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Just puttering around the family website this morning and I was reminded of a gem of a slide presentation that I received from a cousin in Québec.  For those among you who enjoy good music, here are some of the words from the music section of the Terriot website “Acadian, Cajun Music” and the words that introduce the video presentation:

A Most Beautiful Memory of our parents and grandparents

This beautiful video presentation created by ‘Creations TONYM’ with the music by Jean Lapointe. Take a few moments to view the presentation. You will most certainly enjoy it. If you are familiar with our great French Canadian and Acadian custom for music at home, this presentation will bring back fond memories. If you are not familiar with the custom, the presentation makes a good lesson in the history of our culture. 

Click here to start the presentation

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Just received a note from Murielle Thériault (our delegate for the George & Virginie Thériault Great-Branch of Ontario), about an article that she had just received from Nita, a Louisiana cousin. It is a story of a group of Acadian ancestors who were exiled to Georgia. It is a heart-wrenching story of how desperately the Acadians simply wanted to return home to their families.  Thank you Nita and Murielle for this article.  JRT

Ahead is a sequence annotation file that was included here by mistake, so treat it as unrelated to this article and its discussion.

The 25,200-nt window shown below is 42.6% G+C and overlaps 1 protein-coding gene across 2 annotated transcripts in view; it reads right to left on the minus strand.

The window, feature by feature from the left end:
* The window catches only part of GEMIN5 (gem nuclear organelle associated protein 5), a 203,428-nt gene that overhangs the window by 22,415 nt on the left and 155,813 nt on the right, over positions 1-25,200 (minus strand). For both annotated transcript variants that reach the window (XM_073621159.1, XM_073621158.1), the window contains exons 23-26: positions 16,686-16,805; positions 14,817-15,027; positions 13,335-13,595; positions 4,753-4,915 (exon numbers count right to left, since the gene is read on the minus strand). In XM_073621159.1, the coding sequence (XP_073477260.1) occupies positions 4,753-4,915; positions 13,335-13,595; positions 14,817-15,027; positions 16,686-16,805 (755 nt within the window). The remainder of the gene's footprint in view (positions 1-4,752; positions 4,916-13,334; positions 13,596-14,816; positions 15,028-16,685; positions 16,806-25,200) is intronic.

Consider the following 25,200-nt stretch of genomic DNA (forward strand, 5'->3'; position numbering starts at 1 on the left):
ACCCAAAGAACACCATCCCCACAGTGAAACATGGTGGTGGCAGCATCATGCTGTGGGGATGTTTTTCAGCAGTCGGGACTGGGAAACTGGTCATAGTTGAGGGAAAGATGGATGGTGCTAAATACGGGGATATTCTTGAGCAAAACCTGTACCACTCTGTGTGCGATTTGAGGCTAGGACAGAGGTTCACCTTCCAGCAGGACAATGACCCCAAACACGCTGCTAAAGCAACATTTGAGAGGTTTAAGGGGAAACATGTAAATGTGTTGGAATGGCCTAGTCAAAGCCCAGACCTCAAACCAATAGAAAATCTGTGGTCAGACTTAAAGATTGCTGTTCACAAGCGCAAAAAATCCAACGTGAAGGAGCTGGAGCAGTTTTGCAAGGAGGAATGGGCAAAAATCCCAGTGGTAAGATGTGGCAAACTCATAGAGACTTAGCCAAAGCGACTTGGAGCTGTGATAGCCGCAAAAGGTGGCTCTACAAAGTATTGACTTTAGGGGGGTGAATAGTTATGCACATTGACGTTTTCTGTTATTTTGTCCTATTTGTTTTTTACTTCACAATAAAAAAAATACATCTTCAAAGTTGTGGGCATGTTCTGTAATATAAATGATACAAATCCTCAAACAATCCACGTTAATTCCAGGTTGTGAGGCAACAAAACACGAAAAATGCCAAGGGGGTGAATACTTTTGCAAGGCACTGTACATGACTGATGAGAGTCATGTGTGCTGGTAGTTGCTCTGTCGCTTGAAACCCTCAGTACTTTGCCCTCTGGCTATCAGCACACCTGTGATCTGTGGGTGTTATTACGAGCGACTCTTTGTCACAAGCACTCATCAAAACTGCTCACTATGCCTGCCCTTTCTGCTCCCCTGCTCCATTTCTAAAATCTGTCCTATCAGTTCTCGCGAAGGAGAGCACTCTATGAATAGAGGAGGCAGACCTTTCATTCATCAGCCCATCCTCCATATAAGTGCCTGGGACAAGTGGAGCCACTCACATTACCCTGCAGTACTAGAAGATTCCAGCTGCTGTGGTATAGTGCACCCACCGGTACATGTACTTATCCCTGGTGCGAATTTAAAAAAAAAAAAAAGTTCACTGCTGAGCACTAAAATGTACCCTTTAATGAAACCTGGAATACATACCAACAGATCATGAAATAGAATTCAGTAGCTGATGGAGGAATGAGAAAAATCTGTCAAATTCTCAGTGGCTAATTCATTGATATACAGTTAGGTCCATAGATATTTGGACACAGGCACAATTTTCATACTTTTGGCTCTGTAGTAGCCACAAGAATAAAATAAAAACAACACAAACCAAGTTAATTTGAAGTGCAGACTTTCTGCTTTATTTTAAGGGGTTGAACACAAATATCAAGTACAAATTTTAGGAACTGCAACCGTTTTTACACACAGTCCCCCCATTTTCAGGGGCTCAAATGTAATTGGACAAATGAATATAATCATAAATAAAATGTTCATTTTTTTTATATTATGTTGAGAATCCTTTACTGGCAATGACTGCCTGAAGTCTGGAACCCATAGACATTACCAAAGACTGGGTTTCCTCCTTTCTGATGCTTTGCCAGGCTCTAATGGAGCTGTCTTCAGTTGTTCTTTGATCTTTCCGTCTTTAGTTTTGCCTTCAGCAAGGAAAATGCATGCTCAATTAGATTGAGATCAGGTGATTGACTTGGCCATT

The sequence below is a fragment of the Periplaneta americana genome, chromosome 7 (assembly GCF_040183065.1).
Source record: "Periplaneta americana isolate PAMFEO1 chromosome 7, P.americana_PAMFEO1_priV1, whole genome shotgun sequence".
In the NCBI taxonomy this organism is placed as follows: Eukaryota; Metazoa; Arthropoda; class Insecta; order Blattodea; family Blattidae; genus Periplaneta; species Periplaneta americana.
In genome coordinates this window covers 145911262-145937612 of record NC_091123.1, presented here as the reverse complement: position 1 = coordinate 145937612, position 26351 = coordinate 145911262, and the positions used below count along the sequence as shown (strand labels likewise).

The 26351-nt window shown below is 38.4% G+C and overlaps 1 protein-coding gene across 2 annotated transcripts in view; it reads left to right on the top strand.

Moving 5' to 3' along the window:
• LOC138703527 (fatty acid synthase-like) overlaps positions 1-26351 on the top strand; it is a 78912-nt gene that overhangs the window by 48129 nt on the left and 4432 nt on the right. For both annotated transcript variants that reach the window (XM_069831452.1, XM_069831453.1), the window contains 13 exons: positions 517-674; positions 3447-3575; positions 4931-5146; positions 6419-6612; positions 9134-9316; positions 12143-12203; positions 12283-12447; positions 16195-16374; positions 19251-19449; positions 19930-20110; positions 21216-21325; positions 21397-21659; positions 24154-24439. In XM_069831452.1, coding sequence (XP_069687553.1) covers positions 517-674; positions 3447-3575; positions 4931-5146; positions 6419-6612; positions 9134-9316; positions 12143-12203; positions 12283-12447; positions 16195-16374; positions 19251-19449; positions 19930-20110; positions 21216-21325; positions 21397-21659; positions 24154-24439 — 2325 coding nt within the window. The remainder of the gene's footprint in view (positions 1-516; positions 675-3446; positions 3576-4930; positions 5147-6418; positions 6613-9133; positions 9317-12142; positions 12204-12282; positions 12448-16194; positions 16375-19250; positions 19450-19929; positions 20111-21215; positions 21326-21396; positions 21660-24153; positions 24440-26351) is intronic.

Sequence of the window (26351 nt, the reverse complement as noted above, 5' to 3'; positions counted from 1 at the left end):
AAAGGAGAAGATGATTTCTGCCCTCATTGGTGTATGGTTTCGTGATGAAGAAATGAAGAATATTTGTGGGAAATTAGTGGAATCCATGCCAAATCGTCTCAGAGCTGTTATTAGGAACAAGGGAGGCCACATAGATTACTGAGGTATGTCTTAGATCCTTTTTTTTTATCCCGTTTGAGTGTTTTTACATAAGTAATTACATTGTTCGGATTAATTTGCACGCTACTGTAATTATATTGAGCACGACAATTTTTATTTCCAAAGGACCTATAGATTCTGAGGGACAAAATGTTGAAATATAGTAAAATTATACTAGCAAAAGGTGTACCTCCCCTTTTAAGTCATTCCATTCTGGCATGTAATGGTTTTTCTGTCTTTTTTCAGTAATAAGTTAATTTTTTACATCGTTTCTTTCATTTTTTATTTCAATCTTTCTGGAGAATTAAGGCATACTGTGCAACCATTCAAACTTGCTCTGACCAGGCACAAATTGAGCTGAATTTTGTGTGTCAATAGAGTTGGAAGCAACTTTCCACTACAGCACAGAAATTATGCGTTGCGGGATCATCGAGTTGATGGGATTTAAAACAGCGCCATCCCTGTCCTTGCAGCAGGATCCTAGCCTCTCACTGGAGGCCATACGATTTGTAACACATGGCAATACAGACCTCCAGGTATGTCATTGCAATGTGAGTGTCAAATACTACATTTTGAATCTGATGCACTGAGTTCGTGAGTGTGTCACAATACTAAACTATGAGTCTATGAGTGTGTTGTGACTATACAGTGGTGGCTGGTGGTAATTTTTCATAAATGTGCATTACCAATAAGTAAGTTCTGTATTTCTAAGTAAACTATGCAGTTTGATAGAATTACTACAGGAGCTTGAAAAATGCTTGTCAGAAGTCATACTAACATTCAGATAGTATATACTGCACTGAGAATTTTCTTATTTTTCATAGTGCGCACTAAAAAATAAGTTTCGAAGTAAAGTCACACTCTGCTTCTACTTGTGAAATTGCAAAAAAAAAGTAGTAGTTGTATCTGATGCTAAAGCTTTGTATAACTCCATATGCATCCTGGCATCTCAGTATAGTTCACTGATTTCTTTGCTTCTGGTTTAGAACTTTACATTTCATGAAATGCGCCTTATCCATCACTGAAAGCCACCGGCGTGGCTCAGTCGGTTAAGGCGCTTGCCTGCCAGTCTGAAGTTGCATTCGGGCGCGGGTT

It was a bitter January 1756 for the Acadians exiled to Georgia, a place where – like Virginia – the government was unprepared to receive them, didn’t want them, and cared little whether they lived or died.
The first transport to the former penal colony of Georgia anchored at Savannah in early December 1775, and the colony’s governor, John Reynolds, immediately told his underlings to turn away any Acadians that were to be landed there. He warned the colony’s chief pilot that any landing of the Acadians would be done  ‘at his peril.’

Continue Reading »

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Lise Pelletier

Lise Pelletier, Director of the Acadian Archives of the University of Maine at Fort Kent.